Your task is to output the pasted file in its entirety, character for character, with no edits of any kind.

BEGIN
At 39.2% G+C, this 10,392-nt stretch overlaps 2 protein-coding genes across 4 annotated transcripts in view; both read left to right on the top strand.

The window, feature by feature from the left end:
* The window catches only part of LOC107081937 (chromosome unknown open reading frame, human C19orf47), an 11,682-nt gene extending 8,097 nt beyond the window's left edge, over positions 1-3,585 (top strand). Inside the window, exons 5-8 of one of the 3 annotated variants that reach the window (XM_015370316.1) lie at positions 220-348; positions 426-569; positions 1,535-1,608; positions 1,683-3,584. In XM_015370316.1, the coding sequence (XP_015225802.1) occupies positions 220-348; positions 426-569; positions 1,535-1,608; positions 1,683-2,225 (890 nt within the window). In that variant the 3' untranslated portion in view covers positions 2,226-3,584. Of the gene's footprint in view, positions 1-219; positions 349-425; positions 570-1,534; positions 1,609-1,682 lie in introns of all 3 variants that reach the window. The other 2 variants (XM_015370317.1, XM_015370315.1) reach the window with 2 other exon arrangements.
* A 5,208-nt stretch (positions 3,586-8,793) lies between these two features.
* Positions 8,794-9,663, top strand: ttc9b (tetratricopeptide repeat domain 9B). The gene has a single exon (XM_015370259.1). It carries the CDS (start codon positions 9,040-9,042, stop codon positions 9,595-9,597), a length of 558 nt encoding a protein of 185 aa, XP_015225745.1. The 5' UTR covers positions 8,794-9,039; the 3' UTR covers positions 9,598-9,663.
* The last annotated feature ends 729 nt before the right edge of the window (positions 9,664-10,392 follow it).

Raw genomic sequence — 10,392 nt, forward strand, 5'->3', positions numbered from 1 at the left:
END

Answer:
At 39.2% G+C, this 10,392-nt stretch overlaps 2 protein-coding genes across 4 annotated transcripts in view; both read left to right on the top strand.

The window, feature by feature from the left end:
* The window catches only part of LOC107081937 (chromosome unknown open reading frame, human C19orf47), an 11,682-nt gene extending 8,097 nt beyond the window's left edge, over positions 1-3,585 (top strand). Inside the window, exons 5-8 of one of the 3 annotated variants that reach the window (XM_015370316.1) lie at positions 220-348; positions 426-569; positions 1,535-1,608; positions 1,683-3,584. In XM_015370316.1, the coding sequence (XP_015225802.1) occupies positions 220-348; positions 426-569; positions 1,535-1,608; positions 1,683-2,225 (890 nt within the window). In that variant the 3' untranslated portion in view covers positions 2,226-3,584. Of the gene's footprint in view, positions 1-219; positions 349-425; positions 570-1,534; positions 1,609-1,682 lie in introns of all 3 variants that reach the window. The other 2 variants (XM_015370317.1, XM_015370315.1) reach the window with 2 other exon arrangements.
* A 5,208-nt stretch (positions 3,586-8,793) lies between these two features.
* Positions 8,794-9,663, top strand: ttc9b (tetratricopeptide repeat domain 9B). The gene has a single exon (XM_015370259.1). It carries the CDS (start codon positions 9,040-9,042, stop codon positions 9,595-9,597), a length of 558 nt encoding a protein of 185 aa, XP_015225745.1. The 5' UTR covers positions 8,794-9,039; the 3' UTR covers positions 9,598-9,663.
* The last annotated feature ends 729 nt before the right edge of the window (positions 9,664-10,392 follow it).

Raw genomic sequence — 10,392 nt, forward strand, 5'->3', positions numbered from 1 at the left: